By Amanda Sames
In the beginning of the school year, a presentation is given to the students about school policies, rules and regulations, and the like. The administration also talks about the dress code in the assembly, whether is has changed or not. However, when the topic came up, one assistant
principal said, “This one is for the ladies,” causing a small uproar from Juniors and Seniors seated across the auditorium. “Is there a slide for the boys, then?” one student dared to call out. Although her statement caused laughter and applause, a question is brought up on the issue: is the dress code necessary or unjust?
The Glenelg dress code states clothing that is not allowed in the students agenda book. In the book, it defines clothing that is a violation as “disruptive, provocative, and/or dangerous…” and therefore “interferes with learning…” Clothing that falls under this category includes short shorts, short dresses, short skirts, backless tops, tube tops, halters, strapless tops, tops with spaghetti straps, shirts that reveal cleavage, visible undergarments, head coverings (except for religious purposes), and finally, sunglasses. As one can tell, this is an extensive list of very specific items. There also seems to be a trend in the type of restricted clothing, which will be discussed later in the article.
The agenda book also states that this policy is enforced in order to help students develop “proper habits of dress and grooming” as well as maintain an appropriate learning environment for students throughout the school. One would think, however, since the students are already in high school, they should already be able to dress themselves without an adult’s assistance or regulation.
Despite this, if so much as a bare shoulder, stomach skin, or a bra strap is shown, students are given a referral, a phone call home, and must change their clothing into something more appropriate. Students may have a jacket to cover up, but if they do not, then a t-shirt from the nurse or another teacher might be provided. More than before, the dress code is being strictly reinforced rather than looked over by the administration. This was told to the students at the beginning-of-the-year assembly for each grade.
The school administration believes that the dress code should be enforced in order to maintain a safe learning environment. Students should dress appropriately, not exposing inappropriate body parts or having paraphernalia that supports drugs and alcohol. Inappropriate clothing also supposedly distracts the students and interrupts their learning process. The administration wants to prevent this problem by having the dress code. The way people dress in school does need to be regulated, as school is a professional environment and students need to learn and focus on their work. Although it can be helpful, the dress code can still prove to be a problem, especially for students.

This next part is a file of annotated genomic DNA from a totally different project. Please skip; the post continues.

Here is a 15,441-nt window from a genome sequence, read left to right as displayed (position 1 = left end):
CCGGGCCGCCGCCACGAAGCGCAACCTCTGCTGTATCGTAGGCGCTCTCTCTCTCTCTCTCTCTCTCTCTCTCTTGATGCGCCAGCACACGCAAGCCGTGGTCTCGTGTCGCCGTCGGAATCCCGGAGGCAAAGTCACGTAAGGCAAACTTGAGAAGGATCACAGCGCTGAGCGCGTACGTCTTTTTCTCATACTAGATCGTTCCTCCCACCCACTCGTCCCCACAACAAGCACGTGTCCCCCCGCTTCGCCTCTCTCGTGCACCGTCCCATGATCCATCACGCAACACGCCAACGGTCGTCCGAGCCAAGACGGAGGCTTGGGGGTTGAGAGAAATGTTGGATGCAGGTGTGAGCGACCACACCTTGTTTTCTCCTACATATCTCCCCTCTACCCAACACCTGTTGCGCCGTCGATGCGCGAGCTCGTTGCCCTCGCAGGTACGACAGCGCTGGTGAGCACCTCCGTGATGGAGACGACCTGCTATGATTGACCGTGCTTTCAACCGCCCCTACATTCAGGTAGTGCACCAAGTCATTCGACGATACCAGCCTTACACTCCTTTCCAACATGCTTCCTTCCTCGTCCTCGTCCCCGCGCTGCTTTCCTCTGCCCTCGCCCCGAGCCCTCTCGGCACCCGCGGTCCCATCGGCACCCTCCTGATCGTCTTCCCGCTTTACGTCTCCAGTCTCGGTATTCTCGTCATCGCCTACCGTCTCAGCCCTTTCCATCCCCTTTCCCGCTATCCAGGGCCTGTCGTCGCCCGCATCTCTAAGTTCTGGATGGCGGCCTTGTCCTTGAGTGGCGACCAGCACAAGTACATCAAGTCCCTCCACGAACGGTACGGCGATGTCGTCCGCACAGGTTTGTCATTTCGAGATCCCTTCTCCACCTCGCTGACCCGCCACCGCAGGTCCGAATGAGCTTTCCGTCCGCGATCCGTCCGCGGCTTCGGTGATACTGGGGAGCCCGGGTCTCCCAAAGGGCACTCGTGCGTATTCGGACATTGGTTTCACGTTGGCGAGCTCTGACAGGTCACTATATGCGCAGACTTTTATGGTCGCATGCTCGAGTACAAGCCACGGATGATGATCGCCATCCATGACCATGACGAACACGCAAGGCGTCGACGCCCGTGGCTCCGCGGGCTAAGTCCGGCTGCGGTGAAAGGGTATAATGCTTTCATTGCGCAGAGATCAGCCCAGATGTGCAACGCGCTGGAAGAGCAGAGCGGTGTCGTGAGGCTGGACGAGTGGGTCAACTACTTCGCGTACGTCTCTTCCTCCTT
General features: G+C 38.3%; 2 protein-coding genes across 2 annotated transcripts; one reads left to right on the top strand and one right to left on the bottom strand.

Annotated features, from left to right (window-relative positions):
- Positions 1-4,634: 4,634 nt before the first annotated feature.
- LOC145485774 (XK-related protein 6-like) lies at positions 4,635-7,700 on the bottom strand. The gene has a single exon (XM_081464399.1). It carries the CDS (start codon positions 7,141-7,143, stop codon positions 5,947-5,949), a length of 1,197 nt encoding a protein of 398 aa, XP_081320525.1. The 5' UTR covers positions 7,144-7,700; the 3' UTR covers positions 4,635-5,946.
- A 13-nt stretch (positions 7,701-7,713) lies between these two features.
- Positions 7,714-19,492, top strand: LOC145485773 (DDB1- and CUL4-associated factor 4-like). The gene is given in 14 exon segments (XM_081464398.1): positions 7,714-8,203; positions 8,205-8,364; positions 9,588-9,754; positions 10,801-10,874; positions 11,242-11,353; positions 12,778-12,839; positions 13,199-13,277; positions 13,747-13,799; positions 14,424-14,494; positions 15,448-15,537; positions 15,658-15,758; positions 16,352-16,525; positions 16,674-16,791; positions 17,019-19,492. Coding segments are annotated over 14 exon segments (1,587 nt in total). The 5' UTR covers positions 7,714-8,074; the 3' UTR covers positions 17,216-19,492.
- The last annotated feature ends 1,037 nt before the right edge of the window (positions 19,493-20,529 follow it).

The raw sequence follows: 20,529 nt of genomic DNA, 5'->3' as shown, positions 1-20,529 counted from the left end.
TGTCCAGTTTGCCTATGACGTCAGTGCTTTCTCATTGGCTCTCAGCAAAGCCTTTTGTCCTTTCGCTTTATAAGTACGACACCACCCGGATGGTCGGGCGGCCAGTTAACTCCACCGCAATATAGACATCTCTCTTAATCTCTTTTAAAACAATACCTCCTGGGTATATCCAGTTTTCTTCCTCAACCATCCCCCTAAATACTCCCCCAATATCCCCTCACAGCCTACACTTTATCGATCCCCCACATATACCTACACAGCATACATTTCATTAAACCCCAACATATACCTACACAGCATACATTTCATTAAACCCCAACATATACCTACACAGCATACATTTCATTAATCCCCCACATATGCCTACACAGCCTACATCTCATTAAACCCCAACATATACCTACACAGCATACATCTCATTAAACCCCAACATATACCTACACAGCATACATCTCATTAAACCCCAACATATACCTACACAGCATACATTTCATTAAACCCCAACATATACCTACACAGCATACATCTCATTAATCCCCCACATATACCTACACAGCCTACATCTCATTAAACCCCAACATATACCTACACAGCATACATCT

This problem at hand can extend to a bigger, more moral, problem. The Glenelg Dress Code is defined above, but one can tell that the majority of the restricted items are targeted towards the female population of the students. There are barely any restrictions for males, and if there is, those restrictions are not explicitly stated or obvious in the dress code policy. Because of this, the dress code becomes borderline sexist. Unfortunately, in this type of society, females of all ages are sexualized and objectified. This fact is only being reinforced by how the dress code targets girls, as well as how strictly the code is being enforced.
The dress code is not fairly enforced in multiple ways. First, it is not fairly enforced between males and females, creating double standards. The male students do not get dress coded for their violations as much as females do. The administration pays more attention to what female students are wearing than what male students wear. Also, because exposed shoulders are deemed inappropriate, Senior Audrey Lin states, “If guys were to show their shoulders, it would not be such a big deal.” When male students wear muscle tanks, for example, one is able to see through the side of the shirt. However, they are not given so much as a second glance. Second, there are many students in the school who wear clothing that is considered a violation but “do not get noticed or dress-coded,” says Andrew Meier, another Senior at Glenelg. Although there are many students to keep track of, if the administration wants to enforce the code more strictly and punish people for the violations, then they need to practice what they preach and apply the policy to all students.
Furthermore, if high school students are expected to know how to dress, then they should also be expected to be able to act appropriately in school towards their peers. Audrey Lin bitterly says, “If you can’t control yourself around someone so much that it inhibits your learning, then that is your problem, not mine.” Students should be expected to control themselves, as they are also expected to be more mature at this age. If not, then the person wearing the clothes should not be the one punished, as they are not actually harming anyone.
Many students believe that it is up to the person what they decide to wear, as it is an expression of their personality and a practice of freedom. The dress code can be seen as unfair in this way, also.
If a dress code is necessary in school, then the code should be revised so it is not a problem. The policy is targeted towards girls and barely includes boys, so that aspect of the policy could be revised in order to be more equal. In regard to enforcing the dress code, Andrew Meier says, “If someone complains, then actions should be taken. If not, then there should not be punishment.”
In reality, what students wear should not be much of a problem, but has proven to be a problem across the nation.